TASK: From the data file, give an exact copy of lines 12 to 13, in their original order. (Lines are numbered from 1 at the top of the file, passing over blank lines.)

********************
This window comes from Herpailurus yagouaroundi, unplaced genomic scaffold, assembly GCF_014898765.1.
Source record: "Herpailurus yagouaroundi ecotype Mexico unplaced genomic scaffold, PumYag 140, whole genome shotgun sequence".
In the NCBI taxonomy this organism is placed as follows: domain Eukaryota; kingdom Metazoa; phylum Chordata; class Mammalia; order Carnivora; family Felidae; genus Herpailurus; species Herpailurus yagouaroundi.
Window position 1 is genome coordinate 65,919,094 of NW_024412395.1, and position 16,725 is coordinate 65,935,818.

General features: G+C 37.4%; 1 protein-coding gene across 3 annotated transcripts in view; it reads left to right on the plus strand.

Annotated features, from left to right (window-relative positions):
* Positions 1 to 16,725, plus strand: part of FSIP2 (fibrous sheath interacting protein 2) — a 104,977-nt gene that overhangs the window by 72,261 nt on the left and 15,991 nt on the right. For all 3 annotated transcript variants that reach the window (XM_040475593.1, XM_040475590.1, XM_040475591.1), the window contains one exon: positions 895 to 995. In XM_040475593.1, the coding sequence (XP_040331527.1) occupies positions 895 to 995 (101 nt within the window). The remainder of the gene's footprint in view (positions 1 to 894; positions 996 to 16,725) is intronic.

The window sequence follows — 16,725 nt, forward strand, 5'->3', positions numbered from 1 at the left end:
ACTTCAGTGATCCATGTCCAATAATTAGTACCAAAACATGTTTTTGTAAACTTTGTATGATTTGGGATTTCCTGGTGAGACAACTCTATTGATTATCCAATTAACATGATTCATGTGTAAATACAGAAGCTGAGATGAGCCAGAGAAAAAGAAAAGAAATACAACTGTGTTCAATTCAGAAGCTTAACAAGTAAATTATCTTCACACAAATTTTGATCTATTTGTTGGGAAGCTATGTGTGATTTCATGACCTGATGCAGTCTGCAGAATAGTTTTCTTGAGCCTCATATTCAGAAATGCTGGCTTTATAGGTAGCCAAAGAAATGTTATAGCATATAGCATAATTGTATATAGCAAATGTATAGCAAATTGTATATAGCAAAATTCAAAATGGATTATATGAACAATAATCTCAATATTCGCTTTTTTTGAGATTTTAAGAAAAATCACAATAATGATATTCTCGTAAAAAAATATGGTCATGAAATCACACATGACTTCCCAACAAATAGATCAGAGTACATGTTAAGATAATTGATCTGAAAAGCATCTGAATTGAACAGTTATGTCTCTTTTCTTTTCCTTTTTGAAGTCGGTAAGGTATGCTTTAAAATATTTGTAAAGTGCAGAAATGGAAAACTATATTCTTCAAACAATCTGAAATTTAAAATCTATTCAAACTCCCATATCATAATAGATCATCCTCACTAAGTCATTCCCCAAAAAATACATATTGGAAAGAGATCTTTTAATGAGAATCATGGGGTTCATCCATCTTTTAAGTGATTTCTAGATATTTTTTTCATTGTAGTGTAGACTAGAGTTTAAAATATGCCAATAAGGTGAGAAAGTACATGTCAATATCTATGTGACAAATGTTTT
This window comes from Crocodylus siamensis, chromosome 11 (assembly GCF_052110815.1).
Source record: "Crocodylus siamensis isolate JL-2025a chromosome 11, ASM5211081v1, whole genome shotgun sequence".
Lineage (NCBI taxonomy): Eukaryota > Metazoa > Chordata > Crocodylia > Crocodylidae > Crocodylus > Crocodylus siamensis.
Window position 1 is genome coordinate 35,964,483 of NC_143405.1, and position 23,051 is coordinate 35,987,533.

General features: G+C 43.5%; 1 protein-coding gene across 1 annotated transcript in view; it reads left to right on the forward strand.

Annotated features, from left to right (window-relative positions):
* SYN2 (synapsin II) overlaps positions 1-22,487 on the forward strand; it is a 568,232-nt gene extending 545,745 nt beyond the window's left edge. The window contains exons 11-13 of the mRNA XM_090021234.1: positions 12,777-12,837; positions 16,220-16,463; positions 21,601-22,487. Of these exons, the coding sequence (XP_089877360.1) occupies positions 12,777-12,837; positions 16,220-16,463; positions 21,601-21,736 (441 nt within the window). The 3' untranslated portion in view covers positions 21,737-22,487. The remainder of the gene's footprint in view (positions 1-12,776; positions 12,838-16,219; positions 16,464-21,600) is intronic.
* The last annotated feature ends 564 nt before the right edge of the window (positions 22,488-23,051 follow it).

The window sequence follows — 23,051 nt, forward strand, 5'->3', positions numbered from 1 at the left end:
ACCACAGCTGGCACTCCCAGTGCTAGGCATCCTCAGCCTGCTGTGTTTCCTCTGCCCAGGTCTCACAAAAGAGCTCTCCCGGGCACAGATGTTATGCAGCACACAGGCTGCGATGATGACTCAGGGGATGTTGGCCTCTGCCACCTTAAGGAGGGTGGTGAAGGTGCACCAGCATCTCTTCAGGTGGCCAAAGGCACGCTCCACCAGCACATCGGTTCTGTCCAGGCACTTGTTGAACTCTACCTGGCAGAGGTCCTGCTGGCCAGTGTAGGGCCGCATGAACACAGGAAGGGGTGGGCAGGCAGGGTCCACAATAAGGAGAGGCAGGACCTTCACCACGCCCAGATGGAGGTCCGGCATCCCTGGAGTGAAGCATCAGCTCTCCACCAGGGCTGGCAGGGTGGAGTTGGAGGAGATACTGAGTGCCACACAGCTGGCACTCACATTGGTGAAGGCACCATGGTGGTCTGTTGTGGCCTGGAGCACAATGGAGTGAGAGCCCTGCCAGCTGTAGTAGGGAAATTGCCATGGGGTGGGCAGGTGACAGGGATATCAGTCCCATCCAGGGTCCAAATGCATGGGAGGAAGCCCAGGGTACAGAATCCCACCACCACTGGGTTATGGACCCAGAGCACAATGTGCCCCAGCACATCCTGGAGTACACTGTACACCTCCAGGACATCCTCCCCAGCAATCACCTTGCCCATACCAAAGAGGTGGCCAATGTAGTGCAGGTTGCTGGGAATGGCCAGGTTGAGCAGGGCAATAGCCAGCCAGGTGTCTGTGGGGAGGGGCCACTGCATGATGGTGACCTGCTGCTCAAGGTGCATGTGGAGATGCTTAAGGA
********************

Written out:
Lineage (NCBI taxonomy): Eukaryota > Metazoa > Chordata > Crocodylia > Crocodylidae > Crocodylus > Crocodylus siamensis.
Window position 1 is genome coordinate 35,964,483 of NC_143405.1, and position 23,051 is coordinate 35,987,533.